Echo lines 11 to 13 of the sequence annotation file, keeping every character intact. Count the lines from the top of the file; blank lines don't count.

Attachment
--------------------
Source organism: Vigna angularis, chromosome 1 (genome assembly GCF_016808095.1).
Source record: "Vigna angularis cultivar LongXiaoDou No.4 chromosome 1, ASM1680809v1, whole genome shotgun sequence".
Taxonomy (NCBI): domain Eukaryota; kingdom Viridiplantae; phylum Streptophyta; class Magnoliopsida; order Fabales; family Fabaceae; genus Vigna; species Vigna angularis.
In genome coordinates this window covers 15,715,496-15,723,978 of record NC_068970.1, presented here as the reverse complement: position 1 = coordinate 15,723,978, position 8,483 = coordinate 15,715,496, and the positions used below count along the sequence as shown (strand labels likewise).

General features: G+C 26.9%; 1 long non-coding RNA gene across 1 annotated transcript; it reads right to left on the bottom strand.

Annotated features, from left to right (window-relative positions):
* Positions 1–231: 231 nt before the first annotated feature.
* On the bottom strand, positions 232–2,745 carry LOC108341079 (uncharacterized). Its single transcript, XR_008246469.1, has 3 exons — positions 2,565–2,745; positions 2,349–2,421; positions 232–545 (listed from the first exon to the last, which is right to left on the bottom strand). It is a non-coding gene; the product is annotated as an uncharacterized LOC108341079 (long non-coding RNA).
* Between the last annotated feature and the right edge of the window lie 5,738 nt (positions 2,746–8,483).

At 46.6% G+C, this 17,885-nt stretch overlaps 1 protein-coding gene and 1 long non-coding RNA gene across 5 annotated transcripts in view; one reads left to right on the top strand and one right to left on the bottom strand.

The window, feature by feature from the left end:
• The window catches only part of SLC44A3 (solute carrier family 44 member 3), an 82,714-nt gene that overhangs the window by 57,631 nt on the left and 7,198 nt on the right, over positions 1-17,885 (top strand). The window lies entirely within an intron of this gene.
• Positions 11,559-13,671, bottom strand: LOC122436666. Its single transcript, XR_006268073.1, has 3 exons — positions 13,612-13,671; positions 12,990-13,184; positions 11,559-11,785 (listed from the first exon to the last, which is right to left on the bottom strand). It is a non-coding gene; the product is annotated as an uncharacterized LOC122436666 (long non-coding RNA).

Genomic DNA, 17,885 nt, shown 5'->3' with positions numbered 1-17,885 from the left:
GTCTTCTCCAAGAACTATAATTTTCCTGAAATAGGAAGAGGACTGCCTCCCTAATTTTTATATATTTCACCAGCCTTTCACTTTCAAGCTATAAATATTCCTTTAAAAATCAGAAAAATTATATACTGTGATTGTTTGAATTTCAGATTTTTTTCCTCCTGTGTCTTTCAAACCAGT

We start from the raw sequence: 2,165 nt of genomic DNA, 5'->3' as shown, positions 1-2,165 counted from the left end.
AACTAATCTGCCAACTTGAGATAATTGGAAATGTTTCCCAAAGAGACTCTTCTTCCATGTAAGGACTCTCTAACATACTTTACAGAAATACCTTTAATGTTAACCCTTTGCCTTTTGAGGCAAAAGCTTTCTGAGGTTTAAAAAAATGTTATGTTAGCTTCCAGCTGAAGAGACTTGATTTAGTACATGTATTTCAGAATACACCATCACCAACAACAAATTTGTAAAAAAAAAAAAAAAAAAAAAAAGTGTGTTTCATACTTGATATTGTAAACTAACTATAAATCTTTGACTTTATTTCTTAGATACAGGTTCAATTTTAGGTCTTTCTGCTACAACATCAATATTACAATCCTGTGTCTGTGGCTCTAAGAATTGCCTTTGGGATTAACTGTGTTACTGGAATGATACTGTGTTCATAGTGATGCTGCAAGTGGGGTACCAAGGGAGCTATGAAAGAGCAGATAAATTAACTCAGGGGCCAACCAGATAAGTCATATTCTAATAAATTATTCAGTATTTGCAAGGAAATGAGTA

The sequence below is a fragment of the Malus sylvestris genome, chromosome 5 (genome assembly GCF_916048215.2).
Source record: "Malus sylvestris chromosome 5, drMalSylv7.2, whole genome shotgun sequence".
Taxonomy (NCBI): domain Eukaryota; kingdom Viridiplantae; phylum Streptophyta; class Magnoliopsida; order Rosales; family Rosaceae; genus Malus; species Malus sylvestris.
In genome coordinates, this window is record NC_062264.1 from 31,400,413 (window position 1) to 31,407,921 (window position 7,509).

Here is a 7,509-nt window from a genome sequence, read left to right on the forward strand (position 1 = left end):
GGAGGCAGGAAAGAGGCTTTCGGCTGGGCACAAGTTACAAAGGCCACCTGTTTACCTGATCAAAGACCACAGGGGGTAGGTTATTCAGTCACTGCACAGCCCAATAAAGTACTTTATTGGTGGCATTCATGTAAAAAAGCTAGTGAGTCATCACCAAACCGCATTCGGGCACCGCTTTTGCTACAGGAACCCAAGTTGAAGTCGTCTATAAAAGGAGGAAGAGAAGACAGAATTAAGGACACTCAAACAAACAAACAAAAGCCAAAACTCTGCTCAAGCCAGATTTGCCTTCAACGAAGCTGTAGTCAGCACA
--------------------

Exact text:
The window, feature by feature from the left end:
• The window catches only part of SLC44A3 (solute carrier family 44 member 3), an 82,714-nt gene that overhangs the window by 57,631 nt on the left and 7,198 nt on the right, over positions 1-17,885 (top strand). The window lies entirely within an intron of this gene.
• Positions 11,559-13,671, bottom strand: LOC122436666. Its single transcript, XR_006268073.1, has 3 exons — positions 13,612-13,671; positions 12,990-13,184; positions 11,559-11,785 (listed from the first exon to the last, which is right to left on the bottom strand). It is a non-coding gene; the product is annotated as an uncharacterized LOC122436666 (long non-coding RNA).